Draft of a Speech for William Denny
Copy2: Pennsylvania Historical and Museum Commission
Teedyuscung, responding to Denny’s “Question in plain Terms” about land fraud3 on November 13, said that French influence with the young braves was the principal cause of the Indian attacks in Pennsylvania. Then, being pressed on the land question, he made the dramatic accusation the anti-proprietary interest, and especially the Quakers, had so long sought to publicize:4 “This very Ground, that is under me (striking it with his Foot) was my Land and Inheritance, and it is taken from me, by Fraud.” When urged to say what he meant by fraud, he charged that “when I had agreed to sell the Land, to the old Proprietary, by the Course of the River, the young Proprietaries came, and got it run, by a straight Course, by the Compass, and, by that Means, took in double the Quantity intended to be sold.”5 At a Council meeting the next day, Secretary Richard Peters and Conrad Weiser, the interpreter, both long charged with negotiations for proprietary land purchases, denied that any injustice had been done and proposed that the matter be looked into upon the governor’s return to Philadelphia, where the records were.6 Denny decided to promise the Indians a full investigation but first called on Franklin and the other commissioners for advice. They pointed out that promised investigations had so often been used as excuses for inaction that the Indians would have no faith in another such promise. They urged, therefore, that the presents provided by the government and the Quakers be distributed to the Indians regardless of the justice of the charges, since only thus could they be persuaded to cease their attacks. Denny concurred, and an “Answer to their [the Indians] Complaints was framed accordingly.” The portions of Denny’s speech printed below, probably agreed upon at this time though perhaps drawn up by Franklin and the commissioners earlier, were delivered on the 15th following some brief, friendly comments on other matters Teedyuscung had mentioned two days before.7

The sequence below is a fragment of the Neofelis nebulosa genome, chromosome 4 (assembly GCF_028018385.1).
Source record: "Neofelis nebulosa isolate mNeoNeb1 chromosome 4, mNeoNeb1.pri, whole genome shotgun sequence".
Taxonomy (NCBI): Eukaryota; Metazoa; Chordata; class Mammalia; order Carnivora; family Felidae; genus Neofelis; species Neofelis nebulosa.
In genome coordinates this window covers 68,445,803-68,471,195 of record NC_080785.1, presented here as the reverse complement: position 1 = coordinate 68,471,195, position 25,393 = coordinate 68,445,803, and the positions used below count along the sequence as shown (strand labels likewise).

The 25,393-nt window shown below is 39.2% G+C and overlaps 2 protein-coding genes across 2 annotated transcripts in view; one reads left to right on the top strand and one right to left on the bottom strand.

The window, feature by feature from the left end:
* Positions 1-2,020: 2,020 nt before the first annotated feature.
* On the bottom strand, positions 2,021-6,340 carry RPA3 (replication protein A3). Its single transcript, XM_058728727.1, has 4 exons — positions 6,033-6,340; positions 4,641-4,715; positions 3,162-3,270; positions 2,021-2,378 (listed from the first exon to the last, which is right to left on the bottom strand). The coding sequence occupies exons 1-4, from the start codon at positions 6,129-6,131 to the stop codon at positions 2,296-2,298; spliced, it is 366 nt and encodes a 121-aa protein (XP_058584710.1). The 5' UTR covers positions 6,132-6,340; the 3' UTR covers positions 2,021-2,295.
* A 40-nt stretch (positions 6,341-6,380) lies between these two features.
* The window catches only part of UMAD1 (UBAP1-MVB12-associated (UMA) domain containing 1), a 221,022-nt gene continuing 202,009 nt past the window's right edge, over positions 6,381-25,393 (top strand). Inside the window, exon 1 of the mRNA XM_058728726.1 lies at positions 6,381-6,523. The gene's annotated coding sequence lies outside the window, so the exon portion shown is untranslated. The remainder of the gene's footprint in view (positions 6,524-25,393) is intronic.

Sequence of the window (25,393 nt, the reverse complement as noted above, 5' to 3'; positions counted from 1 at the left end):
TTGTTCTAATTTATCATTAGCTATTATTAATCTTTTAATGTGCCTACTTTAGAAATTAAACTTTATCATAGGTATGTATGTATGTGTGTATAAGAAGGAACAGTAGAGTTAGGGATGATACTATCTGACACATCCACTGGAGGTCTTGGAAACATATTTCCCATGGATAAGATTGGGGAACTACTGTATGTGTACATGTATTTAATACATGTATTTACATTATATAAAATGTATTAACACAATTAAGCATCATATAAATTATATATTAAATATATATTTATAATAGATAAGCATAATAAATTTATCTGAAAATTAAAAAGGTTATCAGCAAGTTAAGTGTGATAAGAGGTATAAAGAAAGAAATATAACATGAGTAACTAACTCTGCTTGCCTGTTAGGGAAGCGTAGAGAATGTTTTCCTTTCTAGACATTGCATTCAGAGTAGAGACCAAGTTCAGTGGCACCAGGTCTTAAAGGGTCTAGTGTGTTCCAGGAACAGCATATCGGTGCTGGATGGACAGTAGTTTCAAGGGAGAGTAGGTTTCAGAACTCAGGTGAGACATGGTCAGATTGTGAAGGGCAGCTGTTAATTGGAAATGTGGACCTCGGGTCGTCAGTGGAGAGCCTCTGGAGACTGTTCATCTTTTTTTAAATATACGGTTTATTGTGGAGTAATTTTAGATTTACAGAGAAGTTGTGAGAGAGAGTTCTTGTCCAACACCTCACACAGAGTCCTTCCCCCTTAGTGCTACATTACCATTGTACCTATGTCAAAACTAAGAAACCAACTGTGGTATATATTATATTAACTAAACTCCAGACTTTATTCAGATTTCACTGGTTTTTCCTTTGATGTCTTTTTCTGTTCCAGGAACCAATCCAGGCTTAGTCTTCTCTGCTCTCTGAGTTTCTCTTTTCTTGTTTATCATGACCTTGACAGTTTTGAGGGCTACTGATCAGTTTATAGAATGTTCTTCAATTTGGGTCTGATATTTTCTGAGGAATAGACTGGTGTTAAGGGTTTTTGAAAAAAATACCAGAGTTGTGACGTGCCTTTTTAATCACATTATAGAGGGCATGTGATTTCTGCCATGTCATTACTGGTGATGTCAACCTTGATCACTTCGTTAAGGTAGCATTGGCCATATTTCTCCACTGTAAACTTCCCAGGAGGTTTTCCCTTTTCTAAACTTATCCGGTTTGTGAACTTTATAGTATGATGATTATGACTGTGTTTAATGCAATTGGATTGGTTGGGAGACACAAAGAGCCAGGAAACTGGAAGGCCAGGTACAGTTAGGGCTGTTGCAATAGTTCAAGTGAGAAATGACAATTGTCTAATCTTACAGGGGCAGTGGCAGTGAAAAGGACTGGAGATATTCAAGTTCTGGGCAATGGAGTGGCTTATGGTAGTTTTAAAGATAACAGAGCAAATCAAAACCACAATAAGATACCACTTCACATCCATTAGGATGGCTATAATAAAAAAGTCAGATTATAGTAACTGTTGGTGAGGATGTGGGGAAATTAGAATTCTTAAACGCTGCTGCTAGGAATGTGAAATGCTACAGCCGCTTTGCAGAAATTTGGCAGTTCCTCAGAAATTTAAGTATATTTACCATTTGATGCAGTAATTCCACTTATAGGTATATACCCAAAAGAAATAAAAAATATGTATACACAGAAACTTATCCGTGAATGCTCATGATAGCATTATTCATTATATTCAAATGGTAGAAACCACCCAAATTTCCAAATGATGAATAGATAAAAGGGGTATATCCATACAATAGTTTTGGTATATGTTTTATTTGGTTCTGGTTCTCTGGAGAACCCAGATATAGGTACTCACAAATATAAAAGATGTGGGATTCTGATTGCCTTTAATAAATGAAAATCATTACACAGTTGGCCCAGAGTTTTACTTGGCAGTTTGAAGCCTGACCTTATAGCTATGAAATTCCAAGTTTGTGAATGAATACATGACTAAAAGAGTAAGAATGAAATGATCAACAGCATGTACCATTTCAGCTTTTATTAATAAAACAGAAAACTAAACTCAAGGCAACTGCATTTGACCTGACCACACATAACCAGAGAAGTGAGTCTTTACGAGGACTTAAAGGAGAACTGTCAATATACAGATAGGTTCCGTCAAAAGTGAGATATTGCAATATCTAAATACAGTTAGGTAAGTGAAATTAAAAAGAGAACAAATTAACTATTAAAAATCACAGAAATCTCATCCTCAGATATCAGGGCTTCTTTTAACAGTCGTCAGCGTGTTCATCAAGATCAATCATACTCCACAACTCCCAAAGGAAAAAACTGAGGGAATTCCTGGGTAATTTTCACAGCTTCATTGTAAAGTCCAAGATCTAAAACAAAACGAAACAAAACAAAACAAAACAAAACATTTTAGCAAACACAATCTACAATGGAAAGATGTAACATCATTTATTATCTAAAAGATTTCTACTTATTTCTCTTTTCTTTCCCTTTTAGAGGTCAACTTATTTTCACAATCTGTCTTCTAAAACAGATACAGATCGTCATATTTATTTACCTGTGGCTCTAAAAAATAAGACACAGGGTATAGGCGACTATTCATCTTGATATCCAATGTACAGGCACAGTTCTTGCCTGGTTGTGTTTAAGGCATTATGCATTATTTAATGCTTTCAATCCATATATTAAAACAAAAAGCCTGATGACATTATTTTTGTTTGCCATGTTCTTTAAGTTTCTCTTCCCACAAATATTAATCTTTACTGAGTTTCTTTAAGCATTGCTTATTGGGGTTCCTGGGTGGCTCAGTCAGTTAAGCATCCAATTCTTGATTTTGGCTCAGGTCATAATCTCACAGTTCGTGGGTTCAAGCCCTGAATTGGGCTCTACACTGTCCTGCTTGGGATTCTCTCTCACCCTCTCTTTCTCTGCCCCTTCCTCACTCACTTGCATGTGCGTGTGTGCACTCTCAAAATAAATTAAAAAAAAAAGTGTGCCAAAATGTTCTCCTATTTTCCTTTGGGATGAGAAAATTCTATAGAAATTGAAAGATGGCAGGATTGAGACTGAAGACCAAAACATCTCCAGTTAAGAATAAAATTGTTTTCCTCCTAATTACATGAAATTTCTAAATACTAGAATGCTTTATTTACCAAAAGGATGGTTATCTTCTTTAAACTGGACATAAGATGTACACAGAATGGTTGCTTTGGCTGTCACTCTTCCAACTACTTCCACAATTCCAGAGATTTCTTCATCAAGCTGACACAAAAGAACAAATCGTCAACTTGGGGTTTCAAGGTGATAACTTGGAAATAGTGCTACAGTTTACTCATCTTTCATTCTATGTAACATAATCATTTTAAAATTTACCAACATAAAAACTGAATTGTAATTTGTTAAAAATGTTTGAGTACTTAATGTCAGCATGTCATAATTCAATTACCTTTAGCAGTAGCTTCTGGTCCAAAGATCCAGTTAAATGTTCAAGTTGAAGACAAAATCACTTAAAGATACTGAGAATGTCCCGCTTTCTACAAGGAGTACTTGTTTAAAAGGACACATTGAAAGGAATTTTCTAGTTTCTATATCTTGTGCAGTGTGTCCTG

[November 15, 1756]
You have opened your Heart and shown us the Reasons you thought you had for differing with us. You have done well in speaking so plainly on that Head. But you should have made your Complaint to us before you lifted your Hand to strike, and that might have prevented the Mischief. When the great Creator made Man, he gave him a Tongue to complain of Wrongs, two Ears to hear a Brother’s Complaints, and two Hands to do him Justice by removing the Cause; all these were made before the Hatchet, and should be first used. Had the Man, in your Comparison, whose Pipe was taken from him, said, Brother, you took my Pipe from me at such a Time, and I must have Satisfaction; his Brother might have answered, I did not think you valued a Pipe so much; don’t let us differ about a small Matter; here Brother, take two of mine. That this Method, agreable to our ancient Treaties, may be remembred, and Complaints always made by you to us, or by us to you, in a publick Manner, and Justice demanded before we strike, I give you this Belt [String].8